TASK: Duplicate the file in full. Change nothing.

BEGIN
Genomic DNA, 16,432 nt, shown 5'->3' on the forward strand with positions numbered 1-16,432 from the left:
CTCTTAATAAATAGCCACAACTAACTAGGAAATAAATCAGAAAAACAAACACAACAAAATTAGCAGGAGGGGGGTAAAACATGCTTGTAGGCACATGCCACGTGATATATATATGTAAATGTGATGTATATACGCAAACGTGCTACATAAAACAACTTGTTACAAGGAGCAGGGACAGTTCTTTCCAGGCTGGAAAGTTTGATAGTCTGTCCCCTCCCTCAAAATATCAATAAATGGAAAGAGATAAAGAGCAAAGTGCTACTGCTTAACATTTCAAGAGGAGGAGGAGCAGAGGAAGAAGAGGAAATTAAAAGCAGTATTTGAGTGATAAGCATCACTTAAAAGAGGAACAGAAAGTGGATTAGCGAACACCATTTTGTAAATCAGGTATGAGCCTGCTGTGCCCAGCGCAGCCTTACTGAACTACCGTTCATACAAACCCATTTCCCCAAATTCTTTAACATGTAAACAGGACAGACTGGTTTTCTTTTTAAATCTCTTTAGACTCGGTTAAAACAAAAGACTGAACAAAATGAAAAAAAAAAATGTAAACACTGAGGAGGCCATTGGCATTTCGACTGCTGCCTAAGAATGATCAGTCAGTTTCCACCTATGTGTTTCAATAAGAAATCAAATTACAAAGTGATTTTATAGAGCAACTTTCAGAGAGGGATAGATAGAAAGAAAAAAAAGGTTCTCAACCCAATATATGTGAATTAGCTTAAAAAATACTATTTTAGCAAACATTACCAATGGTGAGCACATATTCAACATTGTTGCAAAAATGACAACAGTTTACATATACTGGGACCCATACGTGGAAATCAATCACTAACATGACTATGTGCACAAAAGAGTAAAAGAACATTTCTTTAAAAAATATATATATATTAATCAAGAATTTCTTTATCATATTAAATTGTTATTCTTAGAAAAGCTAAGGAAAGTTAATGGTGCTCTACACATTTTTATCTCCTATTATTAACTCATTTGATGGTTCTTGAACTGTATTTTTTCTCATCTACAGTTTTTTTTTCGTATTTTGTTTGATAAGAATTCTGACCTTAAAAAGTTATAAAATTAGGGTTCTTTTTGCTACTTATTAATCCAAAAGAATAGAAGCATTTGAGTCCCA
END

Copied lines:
Genomic DNA, 16,432 nt, shown 5'->3' on the forward strand with positions numbered 1-16,432 from the left:
CTCTTAATAAATAGCCACAACTAACTAGGAAATAAATCAGAAAAACAAACACAACAAAATTAGCAGGAGGGGGGTAAAACATGCTTGTAGGCACATGCCACGTGATATATATATGTAAATGTGATGTATATACGCAAACGTGCTACATAAAACAACTTGTTACAAGGAGCAGGGACAGTTCTTTCCAGGCTGGAAAGTTTGATAGTCTGTCCCCTCCCTCAAAATATCAATAAATGGAAAGAGATAAAGAGCAAAGTGCTACTGCTTAACATTTCAAGAGGAGGAGGAGCAGAGGAAGAAGAGGAAATTAAAAGCAGTATTTGAGTGATAAGCATCACTTAAAAGAGGAACAGAAAGTGGATTAGCGAACACCATTTTGTAAATCAGGTATGAGCCTGCTGTGCCCAGCGCAGCCTTACTGAACTACCGTTCATACAAACCCATTTCCCCAAATTCTTTAACATGTAAACAGGACAGACTGGTTTTCTTTTTAAATCTCTTTAGACTCGGTTAAAACAAAAGACTGAACAAAATGAAAAAAAAAAATGTAAACACTGAGGAGGCCATTGGCATTTCGACTGCTGCCTAAGAATGATCAGTCAGTTTCCACCTATGTGTTTCAATAAGAAATCAAATTACAAAGTGATTTTATAGAGCAACTTTCAGAGAGGGATAGATAGAAAGAAAAAAAAGGTTCTCAACCCAATATATGTGAATTAGCTTAAAAAATACTATTTTAGCAAACATTACCAATGGTGAGCACATATTCAACATTGTTGCAAAAATGACAACAGTTTACATATACTGGGACCCATACGTGGAAATCAATCACTAACATGACTATGTGCACAAAAGAGTAAAAGAACATTTCTTTAAAAAATATATATATATTAATCAAGAATTTCTTTATCATATTAAATTGTTATTCTTAGAAAAGCTAAGGAAAGTTAATGGTGCTCTACACATTTTTATCTCCTATTATTAACTCATTTGATGGTTCTTGAACTGTATTTTTTCTCATCTACAGTTTTTTTTTCGTATTTTGTTTGATAAGAATTCTGACCTTAAAAAGTTATAAAATTAGGGTTCTTTTTGCTACTTATTAATCCAAAAGAATAGAAGCATTTGAGTCCCA